The opening scene of “The Cannonball Run” is certainly memorable as the black 1979 Lamborghini Countach LP400 S rips down the highway to a guttural supercar soundtrack of its own making. It’s roughly 30-seconds of cinematic perfection as the camera pans along and the Cannonball Run Countach shreds through the gears.
Thanks to the 1981 action comedy film, the already lusted-after Lamborghini Countach became one of the better-known icons of America’s illegal transcontinental race, a relationship that Hagarty’s latest full-length documentary “The Cannonball Run Countach: Supercar Legend” explores in depth.
“The Cannonball Run Countach: Supercar Legend”
The full-length documentary dives into both the history of the Cannonball Run and of the famed Cannonball Run Countach. The film features detailed interviews with the likes of Brock Yates, the creator of the Cannonball Run, as well as past Cannonball Run winners and participants.
But it’s more than just a chronology of event history. The documentary also takes a look at the historical and geopolitical context that led to the creation of this highly illegal — and slightly absurd — transcontinental run and tries to tap into why the Cannonball Run has remained such an iconic event in the minds of a very niche group of motorsports enthusiasts.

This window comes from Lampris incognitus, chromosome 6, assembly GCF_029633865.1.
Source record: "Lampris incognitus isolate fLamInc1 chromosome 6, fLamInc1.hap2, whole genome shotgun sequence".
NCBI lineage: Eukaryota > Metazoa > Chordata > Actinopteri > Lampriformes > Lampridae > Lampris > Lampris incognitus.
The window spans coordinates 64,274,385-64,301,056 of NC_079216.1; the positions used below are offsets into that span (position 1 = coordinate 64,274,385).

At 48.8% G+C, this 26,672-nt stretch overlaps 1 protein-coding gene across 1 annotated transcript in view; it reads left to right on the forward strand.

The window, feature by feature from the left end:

Lamborghini Countach Fever
From its statement-making scissor doors to the monstrous V12 situated right behind the driver, the Countach was the kind of stripped-down supercar that earned its adoring masses in the ’80s from both its looks and its performance. We dare say this Italian supercar has held up well to the test of time, too.
In 2021, the black Countach from the film was selected by the Hagerty Drivers Foundation to be inducted into the National Historic Vehicle Register, an honor shared with only 29 other vehicles to date. Hagerty Drivers Foundation manages the National Historic Vehicle Register in partnership with the U.S. Department of the Interior as a way to preserve America’s automotive heritage for future generations.
The Countach was restored with the tan interior seen in the film and features the front wing that served as the car’s “bumper.” Of course, the real magic lies in the 353 hp 4L V12 mated to a 5-speed manual transmission that leads to that goosebump-inducing opening scene.
If you’ve ever wondered what’s the draw of the Cannonball Run or what it’s like to drive a Lamborghini Countach, this documentary is for you. Plus if you’re nostalgic for that Countach soundtrack, the film features plenty of footage where you can revel in the sound of that glorious V12 roaring down a desert highway.